12

8

187

1.160

9

12

9

13

9

10

12

10

14

9

11

12

11

15

10

153

12

13

12-14

16

11-12

153

13

14

15

17

13

153

14

15

16

18

14

1.161

15

16-17

17

19

15

1.161

16

18

18

20

16

1.162

17

19

19

21

17

18

20

20-22

22

18-19

19

21

23

23

20

1.163

20

22

24

24

21

1.164

21

23

25

25

22

1.165

22

24

26

26

23

64

1.166

23

25

27

27

24

1.167

24

26

28

28

25

106

1.168

25

26-27

29-32

29

26-28

64

1.169

26

28

33-36

30

29-30

83

1.169

27

29

37-38

31

31

1.172

28

30

39-40

32

32-33

1.172

29

31

41-42

33

34

93

30

32

43

34

35

1.173

31

33

44

35

36

1.174

32

34

45

36

37

1.175

33

35

46

37

38

1.176

34

36

47

38

39

35

37

48

39

40

36

38

49

40

41

37

39

50

41

42

99,106,153

38

40

51

42

43

39

41

52

43

44

40

42

53

44

45

41

43

54

45

46

42

44

55

46

47

43

45

56

47

48

44

46

57

48

49

45

47

58

49

50

46

48

59

50

51

47

49

60

51

52-53

1.177

48

50

61

52

54

82

1.178

'Uttara


Tripurari

Vishvanatha Cakravarti

Prabodhānanda Sarasvati

Jiva Goswami

Kuśakratha dāsa's English translation

Kṛṣṇa Sandarbhua by Jiva Goswami

1

1

1

1

1

2

1

2

2

2-3

3

2

3

2

4

4

3

4

3

5

5

4

5

4

6

6

4

6

4

7

7

5

7

5

8

8

6-7

8-9

6-7

9

9

7

10

7

10

10

8

11-12

8

11

11

9

13

9

12

12

10

14

10

13

13

11

15

11

14

177

14

12-13

16

12

15

15

13

17

13

16-19

16

14-15

18

14-15

20

17

16

19

16

21

18

17

20

17

22

19

18-20

21-24

18-20

23

20

21

25

21

24

21

22

26

22

25-26

22

23

27

23

27

23

24

28-31

24

28

99

24

25-27

32-35

25-27

29-32

25

28

36

28

33-34

26

29

37-38

29

35-36

106

27

30

39-40

30

37-38

106, 177

28

31

41

31

39-40

106

29

32

42-43

32

40

30

33

44

33

41

172

31

34

45

34

42

106

32

35-36

46-47

35-36

43-45

106

33

37

48

37

46

34

38

49

38

47

35

39

50

39

48a

106

36

40

50

40

48b

106

37

41

51

41

49a

38

42

52

42

49b

39

43

53

43

50

40

44

53-58

44

51-53

87,153

41

45

59

45

54

42

46

60

46

55

43

47

61

47

56

44

48

62-63

48

57-58

45

49

64

49

59

46

50

65

50

60

47

51

66

51

61

48

52

67-68

52

62

49

53

69

53

63

50

54a

70

54

64

51

54b

71-73

55

65

52

54c

73

56

66

53

54d

74

57

67

54

55

75

58

68

55

56

76

59

69

56

57

77

60

70

57

58

78-79

60-61

71-72

58

59

79

61

73-74

106

59

60

80a

62

75

106

60

61

80b

63

76

106

61

62

80c

64

77

62

63

80d

65

78

63

64

81

66

79

64

65

82

67

80

65

66

83

68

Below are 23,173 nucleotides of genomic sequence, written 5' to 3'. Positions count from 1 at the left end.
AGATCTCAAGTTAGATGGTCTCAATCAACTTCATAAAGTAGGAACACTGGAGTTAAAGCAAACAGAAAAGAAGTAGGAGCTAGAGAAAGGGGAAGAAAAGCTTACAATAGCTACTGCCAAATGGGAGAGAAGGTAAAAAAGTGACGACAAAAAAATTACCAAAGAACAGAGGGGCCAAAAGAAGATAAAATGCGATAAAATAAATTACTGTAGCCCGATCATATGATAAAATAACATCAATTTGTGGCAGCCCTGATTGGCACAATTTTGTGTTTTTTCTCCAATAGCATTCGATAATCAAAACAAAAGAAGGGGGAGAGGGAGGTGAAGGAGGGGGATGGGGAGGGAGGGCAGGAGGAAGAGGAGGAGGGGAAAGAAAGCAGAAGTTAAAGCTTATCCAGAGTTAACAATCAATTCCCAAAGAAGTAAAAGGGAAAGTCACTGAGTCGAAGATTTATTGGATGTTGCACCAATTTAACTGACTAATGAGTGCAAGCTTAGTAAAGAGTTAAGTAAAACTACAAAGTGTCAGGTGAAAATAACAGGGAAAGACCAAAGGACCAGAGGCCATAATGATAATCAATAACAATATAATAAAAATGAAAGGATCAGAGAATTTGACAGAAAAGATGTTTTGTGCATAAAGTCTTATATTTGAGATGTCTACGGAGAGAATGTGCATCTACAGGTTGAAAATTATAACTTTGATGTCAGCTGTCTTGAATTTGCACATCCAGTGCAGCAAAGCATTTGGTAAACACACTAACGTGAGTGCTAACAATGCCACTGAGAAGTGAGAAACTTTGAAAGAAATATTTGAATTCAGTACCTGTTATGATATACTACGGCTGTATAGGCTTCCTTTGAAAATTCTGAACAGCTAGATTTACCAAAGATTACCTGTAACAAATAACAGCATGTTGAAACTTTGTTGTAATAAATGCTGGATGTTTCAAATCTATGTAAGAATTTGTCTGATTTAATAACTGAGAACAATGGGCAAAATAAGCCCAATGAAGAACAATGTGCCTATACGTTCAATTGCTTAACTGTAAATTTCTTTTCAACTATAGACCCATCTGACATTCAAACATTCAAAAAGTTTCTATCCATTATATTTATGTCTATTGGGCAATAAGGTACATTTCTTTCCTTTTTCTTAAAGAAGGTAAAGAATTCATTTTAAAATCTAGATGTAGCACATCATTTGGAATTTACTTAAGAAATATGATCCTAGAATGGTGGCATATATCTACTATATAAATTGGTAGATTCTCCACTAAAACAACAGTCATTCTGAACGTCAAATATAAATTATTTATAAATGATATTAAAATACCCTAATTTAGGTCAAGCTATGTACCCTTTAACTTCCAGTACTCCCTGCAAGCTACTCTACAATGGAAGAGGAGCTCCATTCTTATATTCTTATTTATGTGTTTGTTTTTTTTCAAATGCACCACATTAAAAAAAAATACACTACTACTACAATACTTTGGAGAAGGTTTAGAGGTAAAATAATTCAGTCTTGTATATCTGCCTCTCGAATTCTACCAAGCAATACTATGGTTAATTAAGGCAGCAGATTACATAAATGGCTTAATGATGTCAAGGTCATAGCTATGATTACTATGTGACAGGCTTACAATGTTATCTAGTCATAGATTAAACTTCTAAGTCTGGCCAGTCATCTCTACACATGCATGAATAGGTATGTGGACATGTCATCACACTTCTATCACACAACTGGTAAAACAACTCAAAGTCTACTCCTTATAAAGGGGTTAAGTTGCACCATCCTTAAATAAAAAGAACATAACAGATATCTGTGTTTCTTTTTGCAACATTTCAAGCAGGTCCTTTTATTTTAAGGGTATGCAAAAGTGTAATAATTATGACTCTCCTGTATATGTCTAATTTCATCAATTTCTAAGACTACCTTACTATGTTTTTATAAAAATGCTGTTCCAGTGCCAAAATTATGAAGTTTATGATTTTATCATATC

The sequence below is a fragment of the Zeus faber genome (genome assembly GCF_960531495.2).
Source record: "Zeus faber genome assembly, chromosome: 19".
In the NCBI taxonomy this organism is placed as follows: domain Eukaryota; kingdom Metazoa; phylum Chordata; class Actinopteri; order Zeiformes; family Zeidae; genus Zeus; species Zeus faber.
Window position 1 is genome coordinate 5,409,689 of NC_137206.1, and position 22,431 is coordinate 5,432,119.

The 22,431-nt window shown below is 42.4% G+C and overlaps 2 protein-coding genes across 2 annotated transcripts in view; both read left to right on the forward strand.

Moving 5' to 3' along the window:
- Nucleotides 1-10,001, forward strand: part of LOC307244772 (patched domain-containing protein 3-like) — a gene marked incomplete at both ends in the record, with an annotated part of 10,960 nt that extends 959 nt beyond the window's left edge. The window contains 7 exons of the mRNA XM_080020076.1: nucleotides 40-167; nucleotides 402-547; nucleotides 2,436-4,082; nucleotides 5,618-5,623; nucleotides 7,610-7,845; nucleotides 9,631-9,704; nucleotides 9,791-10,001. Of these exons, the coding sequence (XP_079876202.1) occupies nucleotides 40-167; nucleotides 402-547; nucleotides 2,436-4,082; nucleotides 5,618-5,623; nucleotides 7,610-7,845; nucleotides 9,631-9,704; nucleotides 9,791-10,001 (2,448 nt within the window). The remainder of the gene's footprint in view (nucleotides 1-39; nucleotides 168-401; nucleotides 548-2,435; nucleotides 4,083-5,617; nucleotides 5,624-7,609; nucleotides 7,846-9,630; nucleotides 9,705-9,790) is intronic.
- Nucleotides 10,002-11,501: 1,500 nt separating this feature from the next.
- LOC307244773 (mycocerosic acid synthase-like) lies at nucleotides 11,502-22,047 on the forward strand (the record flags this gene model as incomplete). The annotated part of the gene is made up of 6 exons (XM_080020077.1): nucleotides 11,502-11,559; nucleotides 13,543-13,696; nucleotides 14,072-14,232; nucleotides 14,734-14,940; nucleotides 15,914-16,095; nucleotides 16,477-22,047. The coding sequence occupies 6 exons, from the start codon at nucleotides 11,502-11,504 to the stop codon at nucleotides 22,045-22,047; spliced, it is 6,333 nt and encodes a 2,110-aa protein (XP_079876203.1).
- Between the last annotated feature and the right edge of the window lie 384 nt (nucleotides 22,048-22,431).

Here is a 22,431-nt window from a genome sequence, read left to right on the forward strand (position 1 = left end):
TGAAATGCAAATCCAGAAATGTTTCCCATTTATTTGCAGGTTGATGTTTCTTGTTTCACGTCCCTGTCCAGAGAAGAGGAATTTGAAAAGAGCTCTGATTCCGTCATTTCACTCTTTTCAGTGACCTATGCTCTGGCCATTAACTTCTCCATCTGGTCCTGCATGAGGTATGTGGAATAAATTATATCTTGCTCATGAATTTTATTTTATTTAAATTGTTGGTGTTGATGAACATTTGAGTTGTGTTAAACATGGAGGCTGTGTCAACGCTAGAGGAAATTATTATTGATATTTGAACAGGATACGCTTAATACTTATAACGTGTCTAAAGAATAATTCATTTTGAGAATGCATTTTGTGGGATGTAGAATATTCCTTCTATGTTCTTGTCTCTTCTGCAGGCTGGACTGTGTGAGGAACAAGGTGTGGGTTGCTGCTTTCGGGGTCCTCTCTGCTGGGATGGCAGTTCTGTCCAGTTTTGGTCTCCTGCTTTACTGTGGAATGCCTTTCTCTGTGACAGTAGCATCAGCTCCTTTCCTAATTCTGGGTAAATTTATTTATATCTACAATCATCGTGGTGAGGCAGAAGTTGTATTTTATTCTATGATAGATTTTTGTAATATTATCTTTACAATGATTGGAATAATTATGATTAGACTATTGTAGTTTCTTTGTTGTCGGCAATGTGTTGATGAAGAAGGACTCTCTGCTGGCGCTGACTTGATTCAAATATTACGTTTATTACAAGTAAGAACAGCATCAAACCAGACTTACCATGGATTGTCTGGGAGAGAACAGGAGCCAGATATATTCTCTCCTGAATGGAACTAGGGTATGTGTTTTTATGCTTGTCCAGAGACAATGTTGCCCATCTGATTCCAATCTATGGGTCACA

81

66

67

84

69

82

82

67

68

85

70

83

68

69

86

71

84

69

70

87

72

85

70

71

88

73

86-87

71

72

89

74

88-89

72

73

90

75

90

73

74

91

76

91

74

75

92

77

92

75

76

93-94

78

92-93

76

77

95-96

79

94

77

78

97-98

80

95

78

79

98-99

81

96-97

79

80

100

82

98

80

81

101

83

99

81

82

102

84

100

82

83

103

85

101

83

84

104

86

102

84

85

105

87

103

85

86

106

88

104

86

87

107

89

105

87

88

108

90

106

88

89

109

91

107

89

90

110

92

108

90

91

111

93

109

91

92

112

94

110

92

93

113

95

111

93

94

114

96

112

94

95

115

97

113

95

96

116

98

114

96

97

117

99

115

97

98

118

100

116

98

99

119

101

117

99

100

120

102

118

References[edit]

  1. ^ Hattangadi 2000.
  2. ^ a b c d Farquhar 1920, p. 266.
  3. ^ a b Tinoco 1997, p. 88.
  4. ^ Tripurari 2004, pp. 3-9, 152-154.
  5. ^ Farquhar 1920, pp. 237-238.
  6. ^ Tripurari 2004, pp. xi-xii, 3-9, 39-40, 65-67, 110-111.
  7. ^ Tripurari 2004, pp. xi-xiii.
  8. ^ Deussen, Bedekar & Palsule (tr.) 1997, pp. 556-557.
  9. ^ Tripurari 2004, pp. 3-4, 8-11 with footnotes.
  10. ^ Steven Rosen (2006), Essential Hinduism, Praeger, ISBN 978-0275990060, page 218
  11. ^ a b c Deussen, P. (1980). Sixty Upanishads of The Veda, trans. VM Bedekar and GB Palsule. Delhi. ISBN 0-8426-1645-4. Vol II, pp. 809-888. He has translated the Rāma Pūrva and Uttara-tāpinī and the Nṛsiṁha Pūrva and Uttara-tāpinī Upanishads.
  12. ^ Tripurari 2004, pp. 154-155.
  13. ^ Tripurari, Prabodhānanda Sarasvatī: From Benares to Braj" in the Bulletin of the School of Oriental and African Studies. Vol LV, Part 1, 1992, pages 52-75
  14. ^ Kṛṣṇadāsa Bābājī, Kusumasarovara, Radha Kund: Gaurahari Press, 1955

Bibliography[edit]

Further reading[edit]

  • B. V. Tripurari (2004). Gopala-tapani Upanisad. Audarya Press. 
  • Narang, S. (1984). The Vaisnava Philosophy According to Baladeva Vidyabhusana. Nag Publishers.